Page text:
Walk this way, you’re a winner... Herts scheme saluted at health excellence awards
- Credit: Archant
Outstanding projects which have improved the health and wellbeing of people in Hertfordshire were recognised at the 2015 Hertfordshire Public Health Conference.
The conference is run by Herts County Council and for the first time this year included an award ceremony.
Delegates had the chance to hear from each of the winners and select the overall recipient of the Dr Joan Crawley Excellence in Public Health Award, which went to Hertfordshire Health Walks.
Tony Bradford, who manages the Countryside Management Service which oversees the project, said: “We wouldn’t be where we are without the hundreds of volunteers that make the walks successful, so thanks go to them.”
And project officer Matt Green added: “We offer free local health-focused walks right across Hertfordshire. We are really proud that we are countywide, with 2,300 walks a year and 45,000 people taking part, so we set the standard nationally. We are proud of what we do will continue encourage people to come along and enjoy the free walks.”
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The other winners were Janis Feely from The Living Room charity, which helps addicts rebuild their lives from its base in Stevenage, the Mental Health Project at the county’s money advice unit, Michal Siewniak from Active East Herts and Katie Southall of The Priory School, Hitchin.
The awards invited nominations detailing the achievements of individuals and organisations who have demonstrated commitment, vision and passion in improving the health of the public and the winners were chosen by Councillor Teresa Heritage, County Hall’s cabinet member for public health and her deputy Councillor Fiona Hill.
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Councillor Heritage said: “By working collaboratively, Hertfordshire is considered to be one of the best public health partnerships in the country and the award winners show just some of the great work that goes on between the County Council, the 10 districts and boroughs, the Clinical Commissioning Groups, GPs, schools, the voluntary sector and more.
“The times ahead will be challenging, but we will continue to work together to protect and improve the health of the public in Hertfordshire.”
Janis Feely was nominated for her work with The Living Room, which she set up 15 years ago to help people who have recently left rehabilitation clinics for a variety of addictions. Those using the service say they feel loved, accepted and never judged, core Living Room values that have helped it have a positive impact on thousands of local people’s lives. She said: “I was amazed to be nominated and feel privileged to be part of the work in Stevenage and St Albans, as well as Hertfordshire in general. It’s just wonderful to be part of a recovery network.”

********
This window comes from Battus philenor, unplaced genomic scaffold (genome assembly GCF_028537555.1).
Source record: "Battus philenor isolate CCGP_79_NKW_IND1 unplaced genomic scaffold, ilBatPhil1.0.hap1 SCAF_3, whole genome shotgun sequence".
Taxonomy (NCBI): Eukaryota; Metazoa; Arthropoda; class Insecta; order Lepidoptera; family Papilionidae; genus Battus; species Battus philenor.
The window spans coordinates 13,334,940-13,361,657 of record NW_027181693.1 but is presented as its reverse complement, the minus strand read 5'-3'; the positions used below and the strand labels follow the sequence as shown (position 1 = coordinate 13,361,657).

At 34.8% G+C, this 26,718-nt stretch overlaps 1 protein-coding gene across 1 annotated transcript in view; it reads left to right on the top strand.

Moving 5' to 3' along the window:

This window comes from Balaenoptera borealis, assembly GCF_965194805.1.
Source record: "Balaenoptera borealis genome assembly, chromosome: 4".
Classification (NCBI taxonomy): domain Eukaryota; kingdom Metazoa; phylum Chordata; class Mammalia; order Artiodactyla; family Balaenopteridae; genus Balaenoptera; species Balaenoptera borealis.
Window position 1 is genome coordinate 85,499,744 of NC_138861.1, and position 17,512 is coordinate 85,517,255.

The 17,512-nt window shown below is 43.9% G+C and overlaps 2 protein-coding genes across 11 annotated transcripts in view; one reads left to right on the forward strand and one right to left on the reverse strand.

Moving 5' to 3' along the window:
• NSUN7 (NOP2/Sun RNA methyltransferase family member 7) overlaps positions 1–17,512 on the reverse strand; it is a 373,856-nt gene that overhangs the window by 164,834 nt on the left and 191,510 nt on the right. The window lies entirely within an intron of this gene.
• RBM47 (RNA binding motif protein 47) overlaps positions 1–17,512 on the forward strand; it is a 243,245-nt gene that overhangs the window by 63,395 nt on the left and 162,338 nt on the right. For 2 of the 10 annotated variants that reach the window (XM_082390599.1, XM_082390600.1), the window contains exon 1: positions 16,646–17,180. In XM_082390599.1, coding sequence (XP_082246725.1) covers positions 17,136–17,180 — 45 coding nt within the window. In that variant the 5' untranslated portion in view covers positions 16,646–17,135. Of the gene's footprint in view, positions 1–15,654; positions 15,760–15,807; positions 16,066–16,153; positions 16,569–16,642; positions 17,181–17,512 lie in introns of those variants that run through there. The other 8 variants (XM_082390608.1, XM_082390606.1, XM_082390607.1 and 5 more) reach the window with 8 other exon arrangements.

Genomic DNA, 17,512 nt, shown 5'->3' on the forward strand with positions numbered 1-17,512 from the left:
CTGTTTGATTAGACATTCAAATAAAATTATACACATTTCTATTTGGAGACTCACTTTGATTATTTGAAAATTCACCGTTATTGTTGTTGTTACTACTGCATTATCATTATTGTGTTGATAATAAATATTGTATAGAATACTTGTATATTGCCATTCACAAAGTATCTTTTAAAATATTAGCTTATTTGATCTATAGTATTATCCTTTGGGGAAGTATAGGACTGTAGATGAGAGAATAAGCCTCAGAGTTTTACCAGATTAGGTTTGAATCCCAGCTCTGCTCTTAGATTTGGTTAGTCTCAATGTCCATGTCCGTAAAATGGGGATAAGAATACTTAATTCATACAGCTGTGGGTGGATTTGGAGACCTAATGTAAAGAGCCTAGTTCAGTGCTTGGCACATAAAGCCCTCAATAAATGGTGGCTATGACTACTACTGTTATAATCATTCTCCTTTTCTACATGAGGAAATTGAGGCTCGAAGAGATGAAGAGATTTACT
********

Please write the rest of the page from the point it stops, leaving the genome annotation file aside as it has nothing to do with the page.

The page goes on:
The Mental Health Project at Herts County Council’s Money Advice Unit was set up in June 2014 and was nominated for the impact it has had on residents’ wellbeing. The project employs four skilled advisors to support people with mental health problems to manage their finances and get the help to which they are entitled.
Team manager Shelia Bowles said: “I’m particularly proud that we’ve won our award because this is the Hertfordshire Year of Mental Health. We seem to have some tangible results and we’re really proud of what we’ve done.”
Michal Siewniak was nominated for his work on MOVE Week, which promotes the benefits of being active and participating regularly in sport and physical activity throughout Europe.
Michal has worked voluntarily with five other team members to co-ordinate events to ensure East Herts community and sports clubs are given as many opportunities as possible to be involved.
He said: “I’m delighted that the MOVE week initiative was nominated. MOVE week is a big European campaign that promotes sport and physical participation and a lot of work has been taking place in East Herts. I am pleased that we are one of the winners.”
Katie Southall, acting assistant headteacher at the Priory School in Hitchin, was nominated for her passion for improving the health and wellbeing of her students.
Last year Katie introduced a Youth Health Champions programme to provide peer support and promote important health messages such as how to manage exam stress. She said: “Thank you to Debi Roberts from Youth Connexions who nominated me. It’s fantastic because it means that the Royal Society of Public Health (RSPH) training that we deliver to the students has actually had some impact on them and the community as well, so it’s lovely to be able to come here and talk to people about what we have done and what the students have achieved.”
Alex Ferguson, a youth worker for Herts County Council, also won a special award from for her contribution to the transformation of Hertfordshire’s Child and Adolescent Mental Health Service (CAMHS).
For more information about health initiatives in Hertfordshire visit www.hertsdirect.org/healthinherts
The Dr Joan Crawley award is named after the first woman Medical Officer of Health in the United Kingdom. She lived in Hertingfordbury and worked in Hertford for 40 years, initially carrying out school medical examinations and being involved in family planning and well woman clinics. She later became the Medical Officer of Health for the Hertford Rural District and started working as a GP in 1972 where she stayed until she retired when in her 70s.